Will housing benefit cuts force unemployed back to work?

The government is planning to reduce housing benefit for the long-term unemployed, in the hope of forcing people back to work. The charity Providence Row believes this could backfire and create a spiral of poverty and homelessness. But what is the best way of getting people back into work and the community?

From April 2013 the government will reduce housing benefit by 10% for those who have been unemployed for 12 months or more. However, critics of the policy say that support and training is the best way to help such people, particularly those coming out of a period of homelessness. To tackle the question of who is right, Providence Row is holding a public debate with policy makers, politicians and service providers.

"Carrot or stick? How do we get rough sleepers off the streets and into the community?", will be debated by panellists including Richard Blakeway, advisor for housing and rough sleeping to London Mayor Boris Johnson; Daniel Astaire, Conservative councillor for Westminster who is Cabinet Member with responsibility for rough sleeping and Duncan Shrubsole, director of policy and external affairs for homelessness charity, Crisis.

Lisa Harrison, Deputy CEO of Providence Row, who will also be speaking at the debate, said: "We are seriously concerned about this government’s idea that reducing income will lead people into work. Some of these people are very vulnerable; they may have mental health problems, addictions or low literacy. They want to work, but they have additional barriers to overcome first. This debate will give everyone the opportunity to hear opinions that both support and challenge these decisions and to ask questions."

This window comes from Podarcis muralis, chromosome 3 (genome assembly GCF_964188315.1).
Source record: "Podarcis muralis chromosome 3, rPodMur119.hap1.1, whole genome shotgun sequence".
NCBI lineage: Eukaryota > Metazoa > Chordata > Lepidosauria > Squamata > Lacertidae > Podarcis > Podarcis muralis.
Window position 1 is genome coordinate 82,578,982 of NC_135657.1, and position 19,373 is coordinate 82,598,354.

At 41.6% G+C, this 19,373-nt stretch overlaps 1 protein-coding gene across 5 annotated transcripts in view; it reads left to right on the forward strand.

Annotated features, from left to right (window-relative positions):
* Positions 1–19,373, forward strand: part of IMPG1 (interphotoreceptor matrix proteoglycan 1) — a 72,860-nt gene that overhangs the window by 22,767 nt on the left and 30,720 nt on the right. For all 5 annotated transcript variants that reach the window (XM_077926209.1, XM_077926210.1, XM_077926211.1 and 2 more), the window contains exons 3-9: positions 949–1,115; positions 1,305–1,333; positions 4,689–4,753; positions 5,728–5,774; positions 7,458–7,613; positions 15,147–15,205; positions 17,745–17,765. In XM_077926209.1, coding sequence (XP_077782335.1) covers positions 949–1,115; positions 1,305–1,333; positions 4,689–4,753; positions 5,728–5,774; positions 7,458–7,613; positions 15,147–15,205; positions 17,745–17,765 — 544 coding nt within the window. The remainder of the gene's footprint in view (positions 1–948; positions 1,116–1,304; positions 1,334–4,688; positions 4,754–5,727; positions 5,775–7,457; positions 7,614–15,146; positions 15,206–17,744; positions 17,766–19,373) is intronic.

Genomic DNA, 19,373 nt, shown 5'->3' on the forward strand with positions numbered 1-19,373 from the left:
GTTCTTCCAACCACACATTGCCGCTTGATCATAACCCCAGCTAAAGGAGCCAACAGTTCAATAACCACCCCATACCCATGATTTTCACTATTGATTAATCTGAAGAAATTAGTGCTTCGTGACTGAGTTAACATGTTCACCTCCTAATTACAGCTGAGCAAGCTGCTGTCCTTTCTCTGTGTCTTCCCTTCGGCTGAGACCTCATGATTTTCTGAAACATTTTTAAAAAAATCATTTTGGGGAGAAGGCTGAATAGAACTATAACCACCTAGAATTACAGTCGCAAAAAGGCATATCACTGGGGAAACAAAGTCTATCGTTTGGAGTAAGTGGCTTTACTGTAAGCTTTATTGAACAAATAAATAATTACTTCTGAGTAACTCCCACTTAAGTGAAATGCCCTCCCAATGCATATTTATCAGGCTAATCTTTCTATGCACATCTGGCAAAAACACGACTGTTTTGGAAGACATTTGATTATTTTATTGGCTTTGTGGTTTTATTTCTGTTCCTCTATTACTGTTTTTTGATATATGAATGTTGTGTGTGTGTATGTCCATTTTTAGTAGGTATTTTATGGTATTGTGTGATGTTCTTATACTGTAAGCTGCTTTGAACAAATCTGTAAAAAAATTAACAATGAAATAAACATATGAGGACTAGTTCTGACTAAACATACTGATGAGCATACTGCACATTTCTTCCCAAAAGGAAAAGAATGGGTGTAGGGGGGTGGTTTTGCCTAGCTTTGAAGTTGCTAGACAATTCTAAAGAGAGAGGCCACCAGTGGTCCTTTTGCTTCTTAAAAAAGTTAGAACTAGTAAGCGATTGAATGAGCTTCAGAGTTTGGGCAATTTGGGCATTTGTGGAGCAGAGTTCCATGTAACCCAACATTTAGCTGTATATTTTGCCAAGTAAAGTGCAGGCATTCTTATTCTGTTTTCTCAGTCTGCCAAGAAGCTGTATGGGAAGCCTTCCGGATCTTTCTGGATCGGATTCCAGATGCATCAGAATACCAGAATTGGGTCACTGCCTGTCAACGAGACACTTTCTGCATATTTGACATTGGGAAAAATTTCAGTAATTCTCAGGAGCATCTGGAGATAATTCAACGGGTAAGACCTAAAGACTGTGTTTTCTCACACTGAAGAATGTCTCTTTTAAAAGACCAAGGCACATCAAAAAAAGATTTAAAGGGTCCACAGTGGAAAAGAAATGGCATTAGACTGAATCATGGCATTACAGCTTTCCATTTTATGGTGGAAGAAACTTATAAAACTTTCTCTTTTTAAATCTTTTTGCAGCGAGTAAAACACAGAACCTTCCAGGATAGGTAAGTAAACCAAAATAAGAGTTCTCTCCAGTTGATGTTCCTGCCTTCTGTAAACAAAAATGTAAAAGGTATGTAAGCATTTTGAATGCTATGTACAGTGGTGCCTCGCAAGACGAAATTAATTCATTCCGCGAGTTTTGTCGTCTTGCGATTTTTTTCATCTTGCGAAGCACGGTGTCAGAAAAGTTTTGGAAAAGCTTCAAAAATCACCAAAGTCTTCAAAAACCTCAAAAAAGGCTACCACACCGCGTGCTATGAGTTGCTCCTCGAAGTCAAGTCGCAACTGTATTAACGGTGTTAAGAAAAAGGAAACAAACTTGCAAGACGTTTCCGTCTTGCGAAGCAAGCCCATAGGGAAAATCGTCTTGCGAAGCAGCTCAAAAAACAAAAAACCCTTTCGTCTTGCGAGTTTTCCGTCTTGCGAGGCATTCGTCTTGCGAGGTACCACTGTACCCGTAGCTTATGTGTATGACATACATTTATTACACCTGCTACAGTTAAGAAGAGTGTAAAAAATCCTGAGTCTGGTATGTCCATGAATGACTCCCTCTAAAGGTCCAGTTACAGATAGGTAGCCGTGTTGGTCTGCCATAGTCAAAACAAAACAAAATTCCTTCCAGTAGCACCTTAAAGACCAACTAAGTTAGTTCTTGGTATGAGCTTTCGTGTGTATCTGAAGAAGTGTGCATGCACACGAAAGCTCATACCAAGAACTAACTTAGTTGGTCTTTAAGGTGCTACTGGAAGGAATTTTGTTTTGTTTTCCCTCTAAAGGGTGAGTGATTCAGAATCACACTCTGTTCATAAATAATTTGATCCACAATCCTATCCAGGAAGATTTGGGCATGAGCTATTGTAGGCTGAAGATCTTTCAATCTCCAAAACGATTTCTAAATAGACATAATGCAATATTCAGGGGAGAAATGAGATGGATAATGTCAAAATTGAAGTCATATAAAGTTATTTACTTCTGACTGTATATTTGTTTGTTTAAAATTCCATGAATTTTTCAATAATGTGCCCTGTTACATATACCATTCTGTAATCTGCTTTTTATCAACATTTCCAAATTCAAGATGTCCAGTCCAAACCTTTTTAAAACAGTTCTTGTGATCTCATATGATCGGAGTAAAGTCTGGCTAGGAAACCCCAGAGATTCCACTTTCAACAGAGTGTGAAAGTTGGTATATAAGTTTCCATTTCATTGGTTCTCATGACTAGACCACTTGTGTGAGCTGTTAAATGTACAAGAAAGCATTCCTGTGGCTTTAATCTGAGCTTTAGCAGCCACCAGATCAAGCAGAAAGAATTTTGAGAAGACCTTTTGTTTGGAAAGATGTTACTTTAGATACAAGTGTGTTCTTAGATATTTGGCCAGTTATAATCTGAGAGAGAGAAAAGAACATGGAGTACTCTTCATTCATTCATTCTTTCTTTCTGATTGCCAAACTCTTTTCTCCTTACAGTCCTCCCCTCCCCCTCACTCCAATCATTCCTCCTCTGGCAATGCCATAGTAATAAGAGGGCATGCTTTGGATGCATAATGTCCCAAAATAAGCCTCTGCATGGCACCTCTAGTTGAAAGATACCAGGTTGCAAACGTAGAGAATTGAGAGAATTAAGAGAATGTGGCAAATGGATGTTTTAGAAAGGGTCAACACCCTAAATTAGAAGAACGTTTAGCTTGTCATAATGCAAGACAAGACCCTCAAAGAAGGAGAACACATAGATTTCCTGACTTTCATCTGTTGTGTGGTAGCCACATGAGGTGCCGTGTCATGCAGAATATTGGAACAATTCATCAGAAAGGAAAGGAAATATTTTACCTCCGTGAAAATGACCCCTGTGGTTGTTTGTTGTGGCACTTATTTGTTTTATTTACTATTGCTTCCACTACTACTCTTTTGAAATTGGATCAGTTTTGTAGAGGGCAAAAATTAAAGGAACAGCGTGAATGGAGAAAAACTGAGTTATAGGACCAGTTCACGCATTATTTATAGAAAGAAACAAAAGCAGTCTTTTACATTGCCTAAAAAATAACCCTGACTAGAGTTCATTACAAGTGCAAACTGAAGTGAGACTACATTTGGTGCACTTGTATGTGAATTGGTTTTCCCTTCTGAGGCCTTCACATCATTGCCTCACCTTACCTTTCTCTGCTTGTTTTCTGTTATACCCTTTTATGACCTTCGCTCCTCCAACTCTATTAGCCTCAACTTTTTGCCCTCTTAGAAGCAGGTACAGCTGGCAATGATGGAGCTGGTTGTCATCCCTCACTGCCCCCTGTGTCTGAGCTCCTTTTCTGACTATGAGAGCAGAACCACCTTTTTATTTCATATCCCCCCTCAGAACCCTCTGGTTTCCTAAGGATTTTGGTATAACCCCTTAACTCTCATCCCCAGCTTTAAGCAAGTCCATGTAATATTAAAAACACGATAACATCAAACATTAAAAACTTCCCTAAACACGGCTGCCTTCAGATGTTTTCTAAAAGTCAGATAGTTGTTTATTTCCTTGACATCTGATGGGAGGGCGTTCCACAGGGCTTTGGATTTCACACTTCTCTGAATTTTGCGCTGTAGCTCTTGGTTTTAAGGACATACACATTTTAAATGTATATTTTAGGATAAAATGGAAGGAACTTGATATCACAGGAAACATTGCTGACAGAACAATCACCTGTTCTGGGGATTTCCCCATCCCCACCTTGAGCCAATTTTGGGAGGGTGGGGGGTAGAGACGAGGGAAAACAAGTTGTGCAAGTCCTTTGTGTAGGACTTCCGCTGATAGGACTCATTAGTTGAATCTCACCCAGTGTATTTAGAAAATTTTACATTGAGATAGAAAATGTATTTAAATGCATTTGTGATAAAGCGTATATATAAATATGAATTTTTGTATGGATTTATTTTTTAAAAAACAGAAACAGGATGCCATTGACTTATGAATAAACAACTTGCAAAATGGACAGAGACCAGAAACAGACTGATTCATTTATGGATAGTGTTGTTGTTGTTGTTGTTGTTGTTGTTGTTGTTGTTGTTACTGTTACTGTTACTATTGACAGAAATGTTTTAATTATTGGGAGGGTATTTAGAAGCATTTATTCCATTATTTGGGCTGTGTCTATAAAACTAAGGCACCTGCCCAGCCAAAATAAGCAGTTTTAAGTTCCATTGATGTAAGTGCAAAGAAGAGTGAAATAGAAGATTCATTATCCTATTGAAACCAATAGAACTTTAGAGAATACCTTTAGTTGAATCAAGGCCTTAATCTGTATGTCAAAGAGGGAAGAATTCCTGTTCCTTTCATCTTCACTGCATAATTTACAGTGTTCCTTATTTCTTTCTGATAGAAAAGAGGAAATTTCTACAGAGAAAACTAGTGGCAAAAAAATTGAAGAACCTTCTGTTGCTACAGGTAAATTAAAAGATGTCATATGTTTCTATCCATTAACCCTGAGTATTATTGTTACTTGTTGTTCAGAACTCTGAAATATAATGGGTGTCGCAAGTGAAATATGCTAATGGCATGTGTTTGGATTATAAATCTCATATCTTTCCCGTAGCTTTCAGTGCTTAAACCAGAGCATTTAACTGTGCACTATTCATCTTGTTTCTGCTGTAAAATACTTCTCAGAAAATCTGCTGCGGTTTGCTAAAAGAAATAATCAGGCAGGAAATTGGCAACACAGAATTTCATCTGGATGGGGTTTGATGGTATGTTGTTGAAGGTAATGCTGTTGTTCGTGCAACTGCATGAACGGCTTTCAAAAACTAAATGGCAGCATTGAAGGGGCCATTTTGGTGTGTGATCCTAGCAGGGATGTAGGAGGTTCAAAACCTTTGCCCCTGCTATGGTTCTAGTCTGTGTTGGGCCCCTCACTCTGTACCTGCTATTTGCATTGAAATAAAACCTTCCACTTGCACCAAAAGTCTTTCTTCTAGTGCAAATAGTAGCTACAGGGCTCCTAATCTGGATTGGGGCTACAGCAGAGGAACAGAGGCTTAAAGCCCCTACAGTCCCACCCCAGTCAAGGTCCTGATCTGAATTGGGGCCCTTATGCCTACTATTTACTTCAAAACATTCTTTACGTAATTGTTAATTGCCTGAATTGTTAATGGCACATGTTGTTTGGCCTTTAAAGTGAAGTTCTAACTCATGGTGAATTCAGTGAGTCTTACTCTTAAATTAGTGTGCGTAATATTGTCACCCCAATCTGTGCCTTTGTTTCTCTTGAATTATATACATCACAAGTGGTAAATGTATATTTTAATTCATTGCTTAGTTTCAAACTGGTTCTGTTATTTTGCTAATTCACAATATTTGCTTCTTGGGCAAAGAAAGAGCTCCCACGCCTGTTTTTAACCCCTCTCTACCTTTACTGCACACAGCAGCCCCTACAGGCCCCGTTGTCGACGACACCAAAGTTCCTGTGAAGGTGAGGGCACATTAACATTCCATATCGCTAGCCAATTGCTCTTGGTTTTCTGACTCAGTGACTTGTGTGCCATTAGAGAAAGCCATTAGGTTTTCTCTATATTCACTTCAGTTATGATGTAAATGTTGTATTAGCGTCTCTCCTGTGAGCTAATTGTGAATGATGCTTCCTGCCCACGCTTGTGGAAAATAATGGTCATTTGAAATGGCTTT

One graduate of the charity’s trainee volunteer programme had been homeless for a year before starting the scheme. He is now doing an apprenticeship under a professional chef and says: "The trainee volunteer programme gave me support and work experience, it helped me into my career. Just taking away my benefits wouldn’t have given me any of this".

However, the programme costs £350 per person and Providence Row receives no statutory funding towards this. This debate will examine the most effective ways of getting the most marginalised people to become active participants in society in an age of austerity.

This event will take place on Tuesday, 1 March from 6.30pm at Freshfields Bruckhaus Deringer, Northcliffe House, 28 Tudor Street, London EC4Y 0AY. To book your free place email: dkulkarni@providencerow.org.uk or telephone 020 7422 6763.

For more information about Providence Row, see: www.providencerow.org.uk/

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